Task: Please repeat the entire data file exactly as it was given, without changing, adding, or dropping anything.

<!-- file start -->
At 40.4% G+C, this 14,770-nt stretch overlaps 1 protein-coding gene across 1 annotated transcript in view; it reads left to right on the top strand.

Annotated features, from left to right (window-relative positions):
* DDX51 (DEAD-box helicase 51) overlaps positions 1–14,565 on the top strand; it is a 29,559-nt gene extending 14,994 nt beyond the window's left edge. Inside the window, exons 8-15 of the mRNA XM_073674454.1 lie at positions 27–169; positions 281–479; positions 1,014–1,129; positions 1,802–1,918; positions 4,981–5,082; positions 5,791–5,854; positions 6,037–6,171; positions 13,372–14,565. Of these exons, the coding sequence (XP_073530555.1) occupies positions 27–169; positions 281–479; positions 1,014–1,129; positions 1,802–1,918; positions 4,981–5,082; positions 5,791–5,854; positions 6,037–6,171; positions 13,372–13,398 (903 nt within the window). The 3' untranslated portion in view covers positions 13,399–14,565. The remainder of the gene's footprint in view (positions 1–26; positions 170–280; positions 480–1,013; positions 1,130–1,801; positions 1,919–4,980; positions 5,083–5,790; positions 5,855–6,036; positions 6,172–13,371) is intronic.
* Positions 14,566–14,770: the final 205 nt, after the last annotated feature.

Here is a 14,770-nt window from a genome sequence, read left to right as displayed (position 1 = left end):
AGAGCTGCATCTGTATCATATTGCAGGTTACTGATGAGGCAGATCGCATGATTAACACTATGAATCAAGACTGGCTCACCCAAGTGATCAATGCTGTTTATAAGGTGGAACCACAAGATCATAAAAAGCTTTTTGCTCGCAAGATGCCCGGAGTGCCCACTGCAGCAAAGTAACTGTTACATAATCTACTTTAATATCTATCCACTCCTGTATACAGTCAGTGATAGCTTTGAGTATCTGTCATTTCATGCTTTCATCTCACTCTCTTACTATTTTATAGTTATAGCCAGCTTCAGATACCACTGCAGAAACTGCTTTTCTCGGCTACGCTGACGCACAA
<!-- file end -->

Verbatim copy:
At 40.4% G+C, this 14,770-nt stretch overlaps 1 protein-coding gene across 1 annotated transcript in view; it reads left to right on the top strand.

Annotated features, from left to right (window-relative positions):
* DDX51 (DEAD-box helicase 51) overlaps positions 1–14,565 on the top strand; it is a 29,559-nt gene extending 14,994 nt beyond the window's left edge. Inside the window, exons 8-15 of the mRNA XM_073674454.1 lie at positions 27–169; positions 281–479; positions 1,014–1,129; positions 1,802–1,918; positions 4,981–5,082; positions 5,791–5,854; positions 6,037–6,171; positions 13,372–14,565. Of these exons, the coding sequence (XP_073530555.1) occupies positions 27–169; positions 281–479; positions 1,014–1,129; positions 1,802–1,918; positions 4,981–5,082; positions 5,791–5,854; positions 6,037–6,171; positions 13,372–13,398 (903 nt within the window). The 3' untranslated portion in view covers positions 13,399–14,565. The remainder of the gene's footprint in view (positions 1–26; positions 170–280; positions 480–1,013; positions 1,130–1,801; positions 1,919–4,980; positions 5,083–5,790; positions 5,855–6,036; positions 6,172–13,371) is intronic.
* Positions 14,566–14,770: the final 205 nt, after the last annotated feature.

Here is a 14,770-nt window from a genome sequence, read left to right as displayed (position 1 = left end):
AGAGCTGCATCTGTATCATATTGCAGGTTACTGATGAGGCAGATCGCATGATTAACACTATGAATCAAGACTGGCTCACCCAAGTGATCAATGCTGTTTATAAGGTGGAACCACAAGATCATAAAAAGCTTTTTGCTCGCAAGATGCCCGGAGTGCCCACTGCAGCAAAGTAACTGTTACATAATCTACTTTAATATCTATCCACTCCTGTATACAGTCAGTGATAGCTTTGAGTATCTGTCATTTCATGCTTTCATCTCACTCTCTTACTATTTTATAGTTATAGCCAGCTTCAGATACCACTGCAGAAACTGCTTTTCTCGGCTACGCTGACGCACAA